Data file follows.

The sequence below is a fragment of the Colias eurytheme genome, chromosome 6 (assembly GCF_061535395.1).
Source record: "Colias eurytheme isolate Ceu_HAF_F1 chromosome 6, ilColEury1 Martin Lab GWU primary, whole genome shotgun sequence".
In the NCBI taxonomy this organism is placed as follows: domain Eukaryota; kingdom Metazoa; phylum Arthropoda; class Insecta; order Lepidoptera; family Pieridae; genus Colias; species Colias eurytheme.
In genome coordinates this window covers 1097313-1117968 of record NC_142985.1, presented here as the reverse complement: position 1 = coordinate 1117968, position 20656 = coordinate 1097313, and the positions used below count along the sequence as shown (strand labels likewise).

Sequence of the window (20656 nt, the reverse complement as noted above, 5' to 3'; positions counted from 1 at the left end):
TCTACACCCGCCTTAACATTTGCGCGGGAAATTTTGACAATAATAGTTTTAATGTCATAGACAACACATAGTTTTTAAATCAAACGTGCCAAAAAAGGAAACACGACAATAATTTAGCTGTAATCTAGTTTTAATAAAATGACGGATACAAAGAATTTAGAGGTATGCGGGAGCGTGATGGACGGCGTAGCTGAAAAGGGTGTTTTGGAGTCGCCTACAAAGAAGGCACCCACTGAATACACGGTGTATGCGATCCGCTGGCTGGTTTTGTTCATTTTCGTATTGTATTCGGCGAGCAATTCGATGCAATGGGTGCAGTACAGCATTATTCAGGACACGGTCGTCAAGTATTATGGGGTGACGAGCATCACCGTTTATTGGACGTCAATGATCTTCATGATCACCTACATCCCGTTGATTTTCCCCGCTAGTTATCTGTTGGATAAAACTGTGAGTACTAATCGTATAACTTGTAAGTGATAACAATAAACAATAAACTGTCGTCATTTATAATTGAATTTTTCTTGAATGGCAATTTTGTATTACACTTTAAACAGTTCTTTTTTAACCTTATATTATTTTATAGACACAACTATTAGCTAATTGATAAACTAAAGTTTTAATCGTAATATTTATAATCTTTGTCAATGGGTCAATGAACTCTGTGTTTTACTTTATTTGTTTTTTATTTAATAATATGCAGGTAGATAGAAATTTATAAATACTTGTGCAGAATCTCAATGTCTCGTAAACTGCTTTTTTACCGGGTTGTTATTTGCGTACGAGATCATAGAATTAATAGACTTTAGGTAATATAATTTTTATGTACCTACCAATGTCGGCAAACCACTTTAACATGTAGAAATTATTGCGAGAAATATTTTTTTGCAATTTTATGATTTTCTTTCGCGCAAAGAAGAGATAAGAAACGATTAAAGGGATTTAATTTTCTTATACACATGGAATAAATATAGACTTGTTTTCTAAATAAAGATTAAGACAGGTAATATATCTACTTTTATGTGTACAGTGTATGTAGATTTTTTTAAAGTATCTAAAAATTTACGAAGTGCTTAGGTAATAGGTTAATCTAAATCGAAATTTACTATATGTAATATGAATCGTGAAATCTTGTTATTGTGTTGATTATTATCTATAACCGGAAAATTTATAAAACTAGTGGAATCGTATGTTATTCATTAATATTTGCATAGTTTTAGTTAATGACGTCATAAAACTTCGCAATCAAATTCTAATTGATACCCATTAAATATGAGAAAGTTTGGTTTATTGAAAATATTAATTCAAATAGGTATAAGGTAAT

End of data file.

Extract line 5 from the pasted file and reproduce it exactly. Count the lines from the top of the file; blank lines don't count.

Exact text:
Sequence of the window (20656 nt, the reverse complement as noted above, 5' to 3'; positions counted from 1 at the left end):